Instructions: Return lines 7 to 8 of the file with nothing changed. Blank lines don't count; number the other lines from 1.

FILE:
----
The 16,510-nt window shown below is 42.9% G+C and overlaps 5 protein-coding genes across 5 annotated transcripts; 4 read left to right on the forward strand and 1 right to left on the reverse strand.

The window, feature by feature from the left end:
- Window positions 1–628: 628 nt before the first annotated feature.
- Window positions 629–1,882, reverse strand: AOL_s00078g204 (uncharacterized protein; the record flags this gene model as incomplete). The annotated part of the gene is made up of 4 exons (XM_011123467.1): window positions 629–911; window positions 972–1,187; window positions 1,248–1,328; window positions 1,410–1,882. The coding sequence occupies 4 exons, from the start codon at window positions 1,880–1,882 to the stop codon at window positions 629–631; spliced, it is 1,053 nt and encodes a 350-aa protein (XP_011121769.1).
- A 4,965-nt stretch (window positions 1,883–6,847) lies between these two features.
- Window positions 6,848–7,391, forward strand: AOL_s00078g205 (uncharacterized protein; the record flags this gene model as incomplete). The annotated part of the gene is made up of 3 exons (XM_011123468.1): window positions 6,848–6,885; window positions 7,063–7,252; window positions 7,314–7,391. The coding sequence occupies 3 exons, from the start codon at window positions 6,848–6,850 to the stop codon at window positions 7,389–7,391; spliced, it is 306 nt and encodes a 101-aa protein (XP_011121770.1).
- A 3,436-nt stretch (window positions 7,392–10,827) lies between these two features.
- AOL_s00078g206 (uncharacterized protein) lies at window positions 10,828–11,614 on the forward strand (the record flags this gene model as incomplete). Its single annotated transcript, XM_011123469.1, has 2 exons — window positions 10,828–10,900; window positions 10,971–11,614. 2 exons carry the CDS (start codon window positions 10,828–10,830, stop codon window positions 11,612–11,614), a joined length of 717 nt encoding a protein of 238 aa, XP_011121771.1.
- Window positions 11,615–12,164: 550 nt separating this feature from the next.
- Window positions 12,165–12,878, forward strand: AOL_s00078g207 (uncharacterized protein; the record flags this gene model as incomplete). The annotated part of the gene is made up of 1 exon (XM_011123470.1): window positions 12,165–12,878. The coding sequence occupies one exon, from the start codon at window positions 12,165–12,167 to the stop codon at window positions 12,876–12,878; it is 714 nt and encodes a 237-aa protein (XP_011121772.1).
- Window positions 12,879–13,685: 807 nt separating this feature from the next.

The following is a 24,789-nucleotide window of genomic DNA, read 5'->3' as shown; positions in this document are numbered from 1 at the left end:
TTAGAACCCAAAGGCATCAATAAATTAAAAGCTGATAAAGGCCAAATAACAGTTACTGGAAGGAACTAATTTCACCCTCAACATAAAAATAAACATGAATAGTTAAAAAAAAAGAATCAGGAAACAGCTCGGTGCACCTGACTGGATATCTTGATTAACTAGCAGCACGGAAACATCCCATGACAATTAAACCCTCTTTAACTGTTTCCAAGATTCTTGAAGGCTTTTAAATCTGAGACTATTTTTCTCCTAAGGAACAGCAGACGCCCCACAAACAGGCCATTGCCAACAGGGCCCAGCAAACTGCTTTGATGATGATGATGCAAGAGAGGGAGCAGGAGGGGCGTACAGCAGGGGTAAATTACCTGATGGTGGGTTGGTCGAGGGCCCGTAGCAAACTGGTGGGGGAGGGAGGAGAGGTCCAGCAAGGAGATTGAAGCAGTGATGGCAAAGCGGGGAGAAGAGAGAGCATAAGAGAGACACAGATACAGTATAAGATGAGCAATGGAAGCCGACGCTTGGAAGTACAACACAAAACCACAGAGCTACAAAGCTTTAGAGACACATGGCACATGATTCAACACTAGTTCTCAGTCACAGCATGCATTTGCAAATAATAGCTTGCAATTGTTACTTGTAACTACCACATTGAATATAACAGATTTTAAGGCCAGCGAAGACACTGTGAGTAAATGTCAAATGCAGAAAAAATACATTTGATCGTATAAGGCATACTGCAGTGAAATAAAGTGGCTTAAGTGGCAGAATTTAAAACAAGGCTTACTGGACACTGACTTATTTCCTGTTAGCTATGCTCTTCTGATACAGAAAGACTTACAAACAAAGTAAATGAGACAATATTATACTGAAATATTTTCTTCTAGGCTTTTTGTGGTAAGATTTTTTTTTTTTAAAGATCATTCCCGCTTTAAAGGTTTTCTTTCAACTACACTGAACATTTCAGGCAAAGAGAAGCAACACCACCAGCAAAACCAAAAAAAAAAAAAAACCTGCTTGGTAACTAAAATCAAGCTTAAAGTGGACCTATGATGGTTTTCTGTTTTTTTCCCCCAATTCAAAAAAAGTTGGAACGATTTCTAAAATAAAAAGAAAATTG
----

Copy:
- A 3,436-nt stretch (window positions 7,392–10,827) lies between these two features.
- AOL_s00078g206 (uncharacterized protein) lies at window positions 10,828–11,614 on the forward strand (the record flags this gene model as incomplete). Its single annotated transcript, XM_011123469.1, has 2 exons — window positions 10,828–10,900; window positions 10,971–11,614. 2 exons carry the CDS (start codon window positions 10,828–10,830, stop codon window positions 11,612–11,614), a joined length of 717 nt encoding a protein of 238 aa, XP_011121771.1.